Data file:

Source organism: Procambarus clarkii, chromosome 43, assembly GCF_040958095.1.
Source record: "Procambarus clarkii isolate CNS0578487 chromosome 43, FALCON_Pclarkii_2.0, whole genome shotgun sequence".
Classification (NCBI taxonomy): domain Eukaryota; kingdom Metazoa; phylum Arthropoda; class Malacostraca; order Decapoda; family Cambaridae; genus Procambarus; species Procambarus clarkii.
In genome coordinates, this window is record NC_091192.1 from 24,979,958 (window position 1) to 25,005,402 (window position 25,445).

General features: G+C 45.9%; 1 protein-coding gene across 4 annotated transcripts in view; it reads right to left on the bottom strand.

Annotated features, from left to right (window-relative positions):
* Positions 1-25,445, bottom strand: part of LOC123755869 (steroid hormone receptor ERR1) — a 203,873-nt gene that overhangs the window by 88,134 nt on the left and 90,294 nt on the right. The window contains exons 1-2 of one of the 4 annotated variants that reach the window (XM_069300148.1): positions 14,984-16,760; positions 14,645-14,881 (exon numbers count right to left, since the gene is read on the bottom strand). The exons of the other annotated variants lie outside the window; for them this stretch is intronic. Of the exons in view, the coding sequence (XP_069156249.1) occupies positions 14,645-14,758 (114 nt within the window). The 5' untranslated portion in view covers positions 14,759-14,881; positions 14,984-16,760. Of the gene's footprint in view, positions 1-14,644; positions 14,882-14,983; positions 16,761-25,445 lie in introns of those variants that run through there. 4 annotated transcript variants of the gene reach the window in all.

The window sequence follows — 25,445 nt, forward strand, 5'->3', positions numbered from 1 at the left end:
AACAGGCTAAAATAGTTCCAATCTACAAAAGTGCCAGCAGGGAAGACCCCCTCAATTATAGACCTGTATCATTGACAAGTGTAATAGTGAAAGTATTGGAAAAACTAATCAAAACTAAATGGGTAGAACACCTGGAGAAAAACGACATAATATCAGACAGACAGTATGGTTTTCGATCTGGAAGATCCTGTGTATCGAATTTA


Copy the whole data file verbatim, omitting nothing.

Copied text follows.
Source organism: Procambarus clarkii, chromosome 43, assembly GCF_040958095.1.
Source record: "Procambarus clarkii isolate CNS0578487 chromosome 43, FALCON_Pclarkii_2.0, whole genome shotgun sequence".
Classification (NCBI taxonomy): domain Eukaryota; kingdom Metazoa; phylum Arthropoda; class Malacostraca; order Decapoda; family Cambaridae; genus Procambarus; species Procambarus clarkii.
In genome coordinates, this window is record NC_091192.1 from 24,979,958 (window position 1) to 25,005,402 (window position 25,445).

General features: G+C 45.9%; 1 protein-coding gene across 4 annotated transcripts in view; it reads right to left on the bottom strand.

Annotated features, from left to right (window-relative positions):
* Positions 1-25,445, bottom strand: part of LOC123755869 (steroid hormone receptor ERR1) — a 203,873-nt gene that overhangs the window by 88,134 nt on the left and 90,294 nt on the right. The window contains exons 1-2 of one of the 4 annotated variants that reach the window (XM_069300148.1): positions 14,984-16,760; positions 14,645-14,881 (exon numbers count right to left, since the gene is read on the bottom strand). The exons of the other annotated variants lie outside the window; for them this stretch is intronic. Of the exons in view, the coding sequence (XP_069156249.1) occupies positions 14,645-14,758 (114 nt within the window). The 5' untranslated portion in view covers positions 14,759-14,881; positions 14,984-16,760. Of the gene's footprint in view, positions 1-14,644; positions 14,882-14,983; positions 16,761-25,445 lie in introns of those variants that run through there. 4 annotated transcript variants of the gene reach the window in all.

The window sequence follows — 25,445 nt, forward strand, 5'->3', positions numbered from 1 at the left end:
AACAGGCTAAAATAGTTCCAATCTACAAAAGTGCCAGCAGGGAAGACCCCCTCAATTATAGACCTGTATCATTGACAAGTGTAATAGTGAAAGTATTGGAAAAACTAATCAAAACTAAATGGGTAGAACACCTGGAGAAAAACGACATAATATCAGACAGACAGTATGGTTTTCGATCTGGAAGATCCTGTGTATCGAATTTA